EXPECT HIGH SPEED OF ROCKET-DRIVEN PLANE If their calculations are correct, a barrage of rockets will soon send a ten-foot model plane whizzing through the air. Maurice Poirier and Franklin L. Wallace, of Los Angeles, Calif., built the model and if it flies they will attempt to build a full-sized craft on the same plan. […]
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CANDLE KEEPS ICE FROM FORMING ON WINDSHIELD
I guess this would be the original windshield defroster. CANDLE KEEPS ICE FROM FORMING ON WINDSHIELD To keep ice, snow, and sleet from forming on the windshields of storm-swept cars an ingenious candle device has been invented. Many a driver knows the trick of sticking a lighted candle near the windshield, an idea embodied here […]
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AIDED BY BALLOON, MAN LEAPS HUNDRED YARDS
AIDED BY BALLOON, MAN LEAPS HUNDRED YARDS What is the world’s record for the running broad jump? Maybe Jack Cope, balloonist and parachute expert, holds it, because he can jump a hundred yards or more at a time. Not unassisted, of course; but with his partially rilled balloon, such feats are easy for him. Cope […]
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LARGEST LOUDSPEAKER HORN FOR AUDITORIUM
LARGEST LOUDSPEAKER HORN FOR AUDITORIUM Designed for use in auditoriums, the biggest loudspeaker horn yet made has recently appeared on the market. Its twelve-foot opening gives it the appearance of the entrance to a tunnel into which an automobile could be driven. The claim is made for it that it will reen-force notes down to […]
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PHONOGRAPH RECORDS RADIO PROGRAM
For some reason You Cylinder never caught on. PHONOGRAPH RECORDS RADIO PROGRAM You can make a phonographic record of your own voice or record your favorite radio program through an attachment on a new combination radio and phonograph. The attachment does not interfere with the ordinary use of the instrument for playing a record or […]
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Gym Junior
Gym Junior COMPLETE HOME GYM A heavy unbreakable steel compact gymnasium…weighs about 200 pounds..Not a child’s toy, but a real exercise outfit…built for grownups… Hundreds of these remarkable BODY BUILDERS have been sold for clubs and offices…Reasonably priced, easy payments. Punching Bag, Rowing Machine, Chest Weights, Parallel Bars, Wrist Developer, Massager, Wall Ladder, Chinning Bar, […]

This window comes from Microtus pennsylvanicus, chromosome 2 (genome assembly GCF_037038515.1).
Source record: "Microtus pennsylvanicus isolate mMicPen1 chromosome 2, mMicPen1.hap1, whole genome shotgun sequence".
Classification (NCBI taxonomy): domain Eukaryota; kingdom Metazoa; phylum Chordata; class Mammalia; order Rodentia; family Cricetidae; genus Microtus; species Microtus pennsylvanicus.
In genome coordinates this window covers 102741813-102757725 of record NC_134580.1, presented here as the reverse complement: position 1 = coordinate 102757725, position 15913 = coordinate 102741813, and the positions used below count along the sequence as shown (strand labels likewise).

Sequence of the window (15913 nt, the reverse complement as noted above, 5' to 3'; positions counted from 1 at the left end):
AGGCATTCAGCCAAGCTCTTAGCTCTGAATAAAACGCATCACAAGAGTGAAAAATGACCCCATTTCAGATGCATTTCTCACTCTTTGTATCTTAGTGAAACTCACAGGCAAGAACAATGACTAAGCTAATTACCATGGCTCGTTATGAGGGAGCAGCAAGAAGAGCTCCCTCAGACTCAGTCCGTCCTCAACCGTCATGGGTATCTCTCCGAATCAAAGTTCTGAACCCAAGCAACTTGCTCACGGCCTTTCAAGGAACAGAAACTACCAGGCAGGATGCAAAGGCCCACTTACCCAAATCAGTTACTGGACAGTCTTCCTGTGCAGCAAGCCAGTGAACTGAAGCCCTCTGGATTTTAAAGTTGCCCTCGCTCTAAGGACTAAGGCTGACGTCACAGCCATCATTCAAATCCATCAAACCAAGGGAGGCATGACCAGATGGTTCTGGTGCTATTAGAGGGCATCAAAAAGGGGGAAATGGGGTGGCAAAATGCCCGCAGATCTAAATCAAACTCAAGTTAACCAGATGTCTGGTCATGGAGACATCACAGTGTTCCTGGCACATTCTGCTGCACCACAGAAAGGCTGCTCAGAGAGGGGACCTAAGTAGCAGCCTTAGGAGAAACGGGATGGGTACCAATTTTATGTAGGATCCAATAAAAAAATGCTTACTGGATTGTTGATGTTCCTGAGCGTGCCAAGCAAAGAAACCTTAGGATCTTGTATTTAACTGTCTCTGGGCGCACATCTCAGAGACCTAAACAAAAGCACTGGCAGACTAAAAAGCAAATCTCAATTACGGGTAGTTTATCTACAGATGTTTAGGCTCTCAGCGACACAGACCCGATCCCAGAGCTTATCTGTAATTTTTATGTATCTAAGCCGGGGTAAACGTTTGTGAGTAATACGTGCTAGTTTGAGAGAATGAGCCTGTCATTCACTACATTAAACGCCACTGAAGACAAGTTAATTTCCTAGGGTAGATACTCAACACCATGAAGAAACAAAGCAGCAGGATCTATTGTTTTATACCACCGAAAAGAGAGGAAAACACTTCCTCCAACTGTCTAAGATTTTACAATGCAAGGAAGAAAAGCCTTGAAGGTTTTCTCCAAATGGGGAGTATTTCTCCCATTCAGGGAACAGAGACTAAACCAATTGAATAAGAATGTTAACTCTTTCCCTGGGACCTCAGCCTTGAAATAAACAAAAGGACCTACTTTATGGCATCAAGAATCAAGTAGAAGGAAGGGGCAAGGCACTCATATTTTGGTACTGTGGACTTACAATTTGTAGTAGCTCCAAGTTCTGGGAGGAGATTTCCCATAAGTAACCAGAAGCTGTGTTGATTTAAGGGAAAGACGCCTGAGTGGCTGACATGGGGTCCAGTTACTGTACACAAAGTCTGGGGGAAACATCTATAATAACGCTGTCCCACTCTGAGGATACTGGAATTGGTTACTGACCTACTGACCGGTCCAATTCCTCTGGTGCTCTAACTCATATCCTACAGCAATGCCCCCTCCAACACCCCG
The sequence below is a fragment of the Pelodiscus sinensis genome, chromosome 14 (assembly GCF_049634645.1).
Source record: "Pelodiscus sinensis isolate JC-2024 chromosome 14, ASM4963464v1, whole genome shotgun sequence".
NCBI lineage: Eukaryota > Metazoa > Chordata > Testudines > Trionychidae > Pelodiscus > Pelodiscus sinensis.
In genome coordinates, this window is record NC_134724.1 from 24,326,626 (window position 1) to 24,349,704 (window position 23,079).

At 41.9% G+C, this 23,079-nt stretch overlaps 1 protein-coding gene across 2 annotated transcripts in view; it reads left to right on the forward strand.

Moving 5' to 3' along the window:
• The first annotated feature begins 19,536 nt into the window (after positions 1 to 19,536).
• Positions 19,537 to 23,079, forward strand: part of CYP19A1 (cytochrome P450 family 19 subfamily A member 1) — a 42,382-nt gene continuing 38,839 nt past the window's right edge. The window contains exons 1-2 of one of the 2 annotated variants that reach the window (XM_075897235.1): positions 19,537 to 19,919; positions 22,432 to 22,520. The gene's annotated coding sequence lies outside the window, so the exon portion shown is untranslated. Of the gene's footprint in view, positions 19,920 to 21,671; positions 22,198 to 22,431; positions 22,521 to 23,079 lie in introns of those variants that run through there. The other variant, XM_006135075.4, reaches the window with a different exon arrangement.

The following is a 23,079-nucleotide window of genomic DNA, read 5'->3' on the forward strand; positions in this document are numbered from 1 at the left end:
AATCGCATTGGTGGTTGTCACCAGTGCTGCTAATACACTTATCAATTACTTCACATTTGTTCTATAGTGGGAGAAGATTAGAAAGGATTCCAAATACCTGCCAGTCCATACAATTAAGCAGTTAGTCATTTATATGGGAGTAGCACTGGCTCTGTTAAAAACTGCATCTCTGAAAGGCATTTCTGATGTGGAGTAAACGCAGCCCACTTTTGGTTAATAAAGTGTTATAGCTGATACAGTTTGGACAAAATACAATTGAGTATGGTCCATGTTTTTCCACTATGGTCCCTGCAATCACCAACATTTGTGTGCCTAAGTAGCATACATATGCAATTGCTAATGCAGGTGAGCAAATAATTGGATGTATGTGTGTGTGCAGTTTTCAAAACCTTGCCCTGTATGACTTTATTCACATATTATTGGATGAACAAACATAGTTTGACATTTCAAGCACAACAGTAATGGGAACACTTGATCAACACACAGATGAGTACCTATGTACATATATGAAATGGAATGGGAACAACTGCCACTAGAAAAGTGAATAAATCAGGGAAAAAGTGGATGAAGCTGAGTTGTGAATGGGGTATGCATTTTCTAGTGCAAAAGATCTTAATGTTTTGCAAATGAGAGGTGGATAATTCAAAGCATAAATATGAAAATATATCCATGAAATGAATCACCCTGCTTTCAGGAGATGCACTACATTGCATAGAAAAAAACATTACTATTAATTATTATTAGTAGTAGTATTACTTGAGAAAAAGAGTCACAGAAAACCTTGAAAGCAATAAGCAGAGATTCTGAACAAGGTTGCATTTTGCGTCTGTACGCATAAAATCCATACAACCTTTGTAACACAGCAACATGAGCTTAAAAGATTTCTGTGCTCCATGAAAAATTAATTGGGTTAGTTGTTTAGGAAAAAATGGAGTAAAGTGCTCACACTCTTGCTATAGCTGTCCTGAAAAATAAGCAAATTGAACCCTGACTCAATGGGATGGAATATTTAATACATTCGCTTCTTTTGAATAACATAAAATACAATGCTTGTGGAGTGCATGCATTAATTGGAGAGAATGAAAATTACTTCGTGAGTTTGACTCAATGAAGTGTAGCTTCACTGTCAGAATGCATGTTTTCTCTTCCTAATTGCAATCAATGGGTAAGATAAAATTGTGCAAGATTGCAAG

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AUTOMATIC RADIO CLOCK TUNES IN STATIONS
Wow that looks simple… AUTOMATIC RADIO CLOCK TUNES IN STATIONS A radio set that operates itself has recently been perfected in New York. The control board is fitted with a clock that can be set to start or stop the instrument automatically at any hour of the day or night. The same device may be […]
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YOU CAN NOW PRESS PANTS WHILE IN THEM
YOU CAN NOW PRESS PANTS WHILE IN THEM A new electric presser is said to be the only device that can give trousers a crease while they are being worn. A user holds the top of the trouser crease and runs the iron down the leg. V-shaped jaws open at the touch of a thumb […]
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Use Five Farms as Big Laboratory to Watch Electricity at Work
AGRICULTURAL interests of twenty-four states have united in an effort to find out just what can be done with electricity on the farms of this country. At present the experiments are being made on five average farms in Maryland under the direction of the University of Maryland. On them electricity is being used for almost everything, from killing flies to turning on an alarm clock to wake the hens to a busy day of laying. When flies light on a screen through which a current is passing, sparks leap out and electrocute them.
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PHONE-HOLDING BRACKET LEAVES HANDS FREE
PHONE-HOLDING BRACKET LEAVES HANDS FREE Acrobatic skill in holding the receiver between shoulder and chin when telephoning, in an effort to free both hands for something else, is no longer necessary if a receiver-holding attachment is fitted to your phone. The new appliance is merely a bracket that bolts to the phone back of the […]
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TROLLEY MATCHES SPEED OF PLANE
A red trolley and a blue biplane raced along an in-terurban right-of-way near Moraine, Ohio, not long ago, and the trolley more than held its own. It was one of the new ninety-mile-an-hour electric cars recently put in service to carry passengers between the Ohio cities of Cincinnati, Columbus, Dayton, Toledo and Springfield. The latest in trolleys not only boasts a speed seldom attained by any steam locomotive, but in other features it is called entirely new in electric railway transportation. Passengers sit either in individual coach seats or in an observation compartment at the rear like that of a railway train, from which they have a clear view of the scenery whizzing past the windows.